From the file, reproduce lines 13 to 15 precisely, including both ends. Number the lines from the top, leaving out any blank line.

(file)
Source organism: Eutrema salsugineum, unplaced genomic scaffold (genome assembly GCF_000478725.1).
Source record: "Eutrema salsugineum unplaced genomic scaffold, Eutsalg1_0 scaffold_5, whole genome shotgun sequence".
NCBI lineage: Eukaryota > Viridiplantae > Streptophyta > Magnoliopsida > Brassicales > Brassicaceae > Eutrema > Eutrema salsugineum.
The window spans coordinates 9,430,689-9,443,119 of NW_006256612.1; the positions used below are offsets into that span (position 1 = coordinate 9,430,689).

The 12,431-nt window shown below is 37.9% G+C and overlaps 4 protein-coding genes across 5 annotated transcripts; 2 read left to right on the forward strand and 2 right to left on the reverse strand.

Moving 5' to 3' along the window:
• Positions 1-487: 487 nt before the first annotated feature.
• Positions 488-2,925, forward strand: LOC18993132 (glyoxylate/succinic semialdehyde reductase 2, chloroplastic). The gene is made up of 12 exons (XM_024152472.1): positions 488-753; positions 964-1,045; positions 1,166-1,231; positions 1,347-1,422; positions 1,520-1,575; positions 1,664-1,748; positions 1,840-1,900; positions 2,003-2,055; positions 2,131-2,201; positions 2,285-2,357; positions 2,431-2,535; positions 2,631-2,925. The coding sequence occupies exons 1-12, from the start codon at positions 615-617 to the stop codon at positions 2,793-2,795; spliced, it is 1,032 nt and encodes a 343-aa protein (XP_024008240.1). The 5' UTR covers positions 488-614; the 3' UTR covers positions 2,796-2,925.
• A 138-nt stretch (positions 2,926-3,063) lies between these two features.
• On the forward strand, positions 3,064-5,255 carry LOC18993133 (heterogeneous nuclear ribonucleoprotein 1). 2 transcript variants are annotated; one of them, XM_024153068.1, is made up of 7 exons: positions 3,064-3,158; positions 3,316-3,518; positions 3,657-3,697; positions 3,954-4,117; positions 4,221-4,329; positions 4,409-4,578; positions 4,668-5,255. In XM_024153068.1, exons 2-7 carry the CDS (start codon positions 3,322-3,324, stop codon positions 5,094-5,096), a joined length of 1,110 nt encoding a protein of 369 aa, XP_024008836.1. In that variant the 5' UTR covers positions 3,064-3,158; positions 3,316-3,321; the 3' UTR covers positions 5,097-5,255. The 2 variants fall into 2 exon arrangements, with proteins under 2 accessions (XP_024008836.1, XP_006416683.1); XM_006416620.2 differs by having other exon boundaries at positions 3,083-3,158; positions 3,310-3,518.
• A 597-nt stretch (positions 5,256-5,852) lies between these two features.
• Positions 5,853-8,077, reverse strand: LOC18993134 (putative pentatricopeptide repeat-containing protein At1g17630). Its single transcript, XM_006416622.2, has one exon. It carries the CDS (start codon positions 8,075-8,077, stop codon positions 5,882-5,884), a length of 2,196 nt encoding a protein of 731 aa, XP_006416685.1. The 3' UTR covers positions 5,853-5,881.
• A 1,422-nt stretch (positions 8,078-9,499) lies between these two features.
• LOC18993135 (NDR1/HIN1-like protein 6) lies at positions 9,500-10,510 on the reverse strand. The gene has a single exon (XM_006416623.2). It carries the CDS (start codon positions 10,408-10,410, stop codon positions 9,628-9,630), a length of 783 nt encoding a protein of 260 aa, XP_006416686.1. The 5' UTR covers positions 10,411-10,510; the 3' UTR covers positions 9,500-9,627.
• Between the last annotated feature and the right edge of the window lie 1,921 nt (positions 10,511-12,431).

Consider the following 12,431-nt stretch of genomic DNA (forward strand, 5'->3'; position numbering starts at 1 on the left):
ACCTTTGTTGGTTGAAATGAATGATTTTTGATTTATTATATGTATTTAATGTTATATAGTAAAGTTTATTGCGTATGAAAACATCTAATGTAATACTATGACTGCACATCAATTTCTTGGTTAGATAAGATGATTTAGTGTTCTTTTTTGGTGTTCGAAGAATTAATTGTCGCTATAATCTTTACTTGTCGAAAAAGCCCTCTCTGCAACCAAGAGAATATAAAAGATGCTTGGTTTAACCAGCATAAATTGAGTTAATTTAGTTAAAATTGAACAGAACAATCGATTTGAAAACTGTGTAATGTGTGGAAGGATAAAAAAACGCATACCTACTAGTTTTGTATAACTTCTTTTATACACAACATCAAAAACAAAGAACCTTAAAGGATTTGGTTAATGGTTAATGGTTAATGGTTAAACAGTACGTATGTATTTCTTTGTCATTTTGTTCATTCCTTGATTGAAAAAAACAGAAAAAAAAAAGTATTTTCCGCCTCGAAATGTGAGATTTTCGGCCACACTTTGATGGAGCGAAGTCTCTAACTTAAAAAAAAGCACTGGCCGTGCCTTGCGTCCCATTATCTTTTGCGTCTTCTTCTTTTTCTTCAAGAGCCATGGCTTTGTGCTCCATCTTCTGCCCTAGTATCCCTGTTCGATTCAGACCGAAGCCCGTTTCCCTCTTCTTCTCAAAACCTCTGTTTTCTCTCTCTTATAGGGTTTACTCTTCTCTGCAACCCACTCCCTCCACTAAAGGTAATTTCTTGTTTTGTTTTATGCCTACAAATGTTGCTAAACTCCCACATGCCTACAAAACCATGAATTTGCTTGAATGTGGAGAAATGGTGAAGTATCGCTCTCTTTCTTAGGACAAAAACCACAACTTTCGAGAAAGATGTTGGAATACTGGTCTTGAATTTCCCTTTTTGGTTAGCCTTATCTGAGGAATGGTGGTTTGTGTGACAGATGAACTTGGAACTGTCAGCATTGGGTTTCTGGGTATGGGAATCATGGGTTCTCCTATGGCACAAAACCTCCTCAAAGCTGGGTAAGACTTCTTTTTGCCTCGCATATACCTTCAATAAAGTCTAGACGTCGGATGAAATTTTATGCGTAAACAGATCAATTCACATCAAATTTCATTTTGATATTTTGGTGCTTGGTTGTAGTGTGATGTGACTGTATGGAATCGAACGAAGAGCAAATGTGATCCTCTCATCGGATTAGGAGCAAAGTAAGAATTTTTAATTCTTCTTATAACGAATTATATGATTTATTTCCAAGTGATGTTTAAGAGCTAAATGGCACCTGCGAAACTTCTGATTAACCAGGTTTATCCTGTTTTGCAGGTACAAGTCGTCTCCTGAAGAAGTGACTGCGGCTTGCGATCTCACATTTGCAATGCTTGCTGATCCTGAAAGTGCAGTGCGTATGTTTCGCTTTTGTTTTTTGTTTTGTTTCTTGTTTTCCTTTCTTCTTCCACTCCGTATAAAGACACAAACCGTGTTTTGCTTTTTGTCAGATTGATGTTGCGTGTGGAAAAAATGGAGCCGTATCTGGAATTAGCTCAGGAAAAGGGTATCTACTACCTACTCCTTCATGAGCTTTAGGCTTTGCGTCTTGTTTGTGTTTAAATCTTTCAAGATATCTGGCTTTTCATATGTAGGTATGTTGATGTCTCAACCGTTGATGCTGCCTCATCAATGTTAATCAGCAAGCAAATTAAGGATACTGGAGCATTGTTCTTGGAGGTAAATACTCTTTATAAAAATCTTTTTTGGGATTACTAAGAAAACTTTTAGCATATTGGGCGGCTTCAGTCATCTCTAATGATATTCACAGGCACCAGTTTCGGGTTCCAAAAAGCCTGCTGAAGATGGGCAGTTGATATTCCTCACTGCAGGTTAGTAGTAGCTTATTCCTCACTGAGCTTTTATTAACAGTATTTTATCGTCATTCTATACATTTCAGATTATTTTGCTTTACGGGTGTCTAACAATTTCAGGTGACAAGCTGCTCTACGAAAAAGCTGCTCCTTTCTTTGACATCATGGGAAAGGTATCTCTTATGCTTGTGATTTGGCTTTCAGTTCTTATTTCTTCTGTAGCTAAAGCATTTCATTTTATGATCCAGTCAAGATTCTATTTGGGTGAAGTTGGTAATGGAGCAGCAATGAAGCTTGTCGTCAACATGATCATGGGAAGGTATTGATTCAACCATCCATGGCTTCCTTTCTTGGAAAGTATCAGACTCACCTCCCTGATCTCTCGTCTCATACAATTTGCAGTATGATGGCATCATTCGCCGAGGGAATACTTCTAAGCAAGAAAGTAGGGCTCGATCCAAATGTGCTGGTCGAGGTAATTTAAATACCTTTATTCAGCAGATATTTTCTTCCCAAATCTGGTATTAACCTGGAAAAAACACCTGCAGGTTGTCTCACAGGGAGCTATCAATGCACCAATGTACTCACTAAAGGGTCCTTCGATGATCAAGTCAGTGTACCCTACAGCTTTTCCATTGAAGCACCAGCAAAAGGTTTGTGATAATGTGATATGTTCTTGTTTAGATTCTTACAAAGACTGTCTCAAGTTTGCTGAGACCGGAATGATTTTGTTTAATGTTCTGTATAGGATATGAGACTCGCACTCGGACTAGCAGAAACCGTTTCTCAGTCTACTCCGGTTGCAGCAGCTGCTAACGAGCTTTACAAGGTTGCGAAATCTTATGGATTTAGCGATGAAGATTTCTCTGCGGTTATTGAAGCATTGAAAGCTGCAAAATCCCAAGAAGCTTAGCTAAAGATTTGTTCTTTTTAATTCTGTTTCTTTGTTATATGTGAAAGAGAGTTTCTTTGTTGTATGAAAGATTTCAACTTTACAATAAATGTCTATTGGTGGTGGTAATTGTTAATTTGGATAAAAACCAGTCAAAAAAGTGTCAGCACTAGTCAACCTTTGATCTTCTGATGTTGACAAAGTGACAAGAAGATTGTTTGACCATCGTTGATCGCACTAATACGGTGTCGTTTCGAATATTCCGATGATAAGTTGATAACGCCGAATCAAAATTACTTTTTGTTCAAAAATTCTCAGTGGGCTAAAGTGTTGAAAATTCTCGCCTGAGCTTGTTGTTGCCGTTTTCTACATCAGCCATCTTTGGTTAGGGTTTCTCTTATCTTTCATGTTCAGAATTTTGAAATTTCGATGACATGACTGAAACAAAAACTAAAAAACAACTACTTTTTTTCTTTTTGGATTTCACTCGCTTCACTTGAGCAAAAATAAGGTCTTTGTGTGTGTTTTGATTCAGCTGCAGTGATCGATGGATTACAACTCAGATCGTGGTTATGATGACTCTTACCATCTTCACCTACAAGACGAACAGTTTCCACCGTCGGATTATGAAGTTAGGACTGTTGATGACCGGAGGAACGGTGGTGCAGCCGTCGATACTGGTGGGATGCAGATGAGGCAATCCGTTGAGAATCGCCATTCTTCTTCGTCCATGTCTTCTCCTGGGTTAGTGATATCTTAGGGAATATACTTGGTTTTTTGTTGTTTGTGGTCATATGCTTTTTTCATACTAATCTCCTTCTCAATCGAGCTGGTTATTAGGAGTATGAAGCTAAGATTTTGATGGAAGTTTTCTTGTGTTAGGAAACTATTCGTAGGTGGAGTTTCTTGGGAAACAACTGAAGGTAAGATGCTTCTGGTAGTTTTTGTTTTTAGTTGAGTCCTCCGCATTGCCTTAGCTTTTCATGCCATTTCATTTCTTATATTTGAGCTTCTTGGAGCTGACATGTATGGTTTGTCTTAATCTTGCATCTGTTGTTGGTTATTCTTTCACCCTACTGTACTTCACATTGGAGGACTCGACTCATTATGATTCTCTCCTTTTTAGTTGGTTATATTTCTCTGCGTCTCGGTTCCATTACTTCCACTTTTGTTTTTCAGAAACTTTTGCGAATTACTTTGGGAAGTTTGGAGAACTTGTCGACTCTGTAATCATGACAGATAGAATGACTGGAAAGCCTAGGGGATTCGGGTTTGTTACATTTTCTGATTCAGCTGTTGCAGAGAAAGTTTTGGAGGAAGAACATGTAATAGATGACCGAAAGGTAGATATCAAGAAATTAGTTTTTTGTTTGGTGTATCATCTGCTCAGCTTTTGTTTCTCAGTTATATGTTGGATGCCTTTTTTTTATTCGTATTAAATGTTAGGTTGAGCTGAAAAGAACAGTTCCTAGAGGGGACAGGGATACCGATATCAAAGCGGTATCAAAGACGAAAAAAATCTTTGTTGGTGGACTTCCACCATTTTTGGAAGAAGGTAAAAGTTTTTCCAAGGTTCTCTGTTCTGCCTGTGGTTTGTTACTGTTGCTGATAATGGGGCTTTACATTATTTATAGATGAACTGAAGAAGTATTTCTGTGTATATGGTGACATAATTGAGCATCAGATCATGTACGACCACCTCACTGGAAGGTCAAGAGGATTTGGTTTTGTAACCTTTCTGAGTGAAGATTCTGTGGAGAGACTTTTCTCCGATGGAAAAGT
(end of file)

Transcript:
• A 1,422-nt stretch (positions 8,078-9,499) lies between these two features.
• LOC18993135 (NDR1/HIN1-like protein 6) lies at positions 9,500-10,510 on the reverse strand. The gene has a single exon (XM_006416623.2). It carries the CDS (start codon positions 10,408-10,410, stop codon positions 9,628-9,630), a length of 783 nt encoding a protein of 260 aa, XP_006416686.1. The 5' UTR covers positions 10,411-10,510; the 3' UTR covers positions 9,500-9,627.
• Between the last annotated feature and the right edge of the window lie 1,921 nt (positions 10,511-12,431).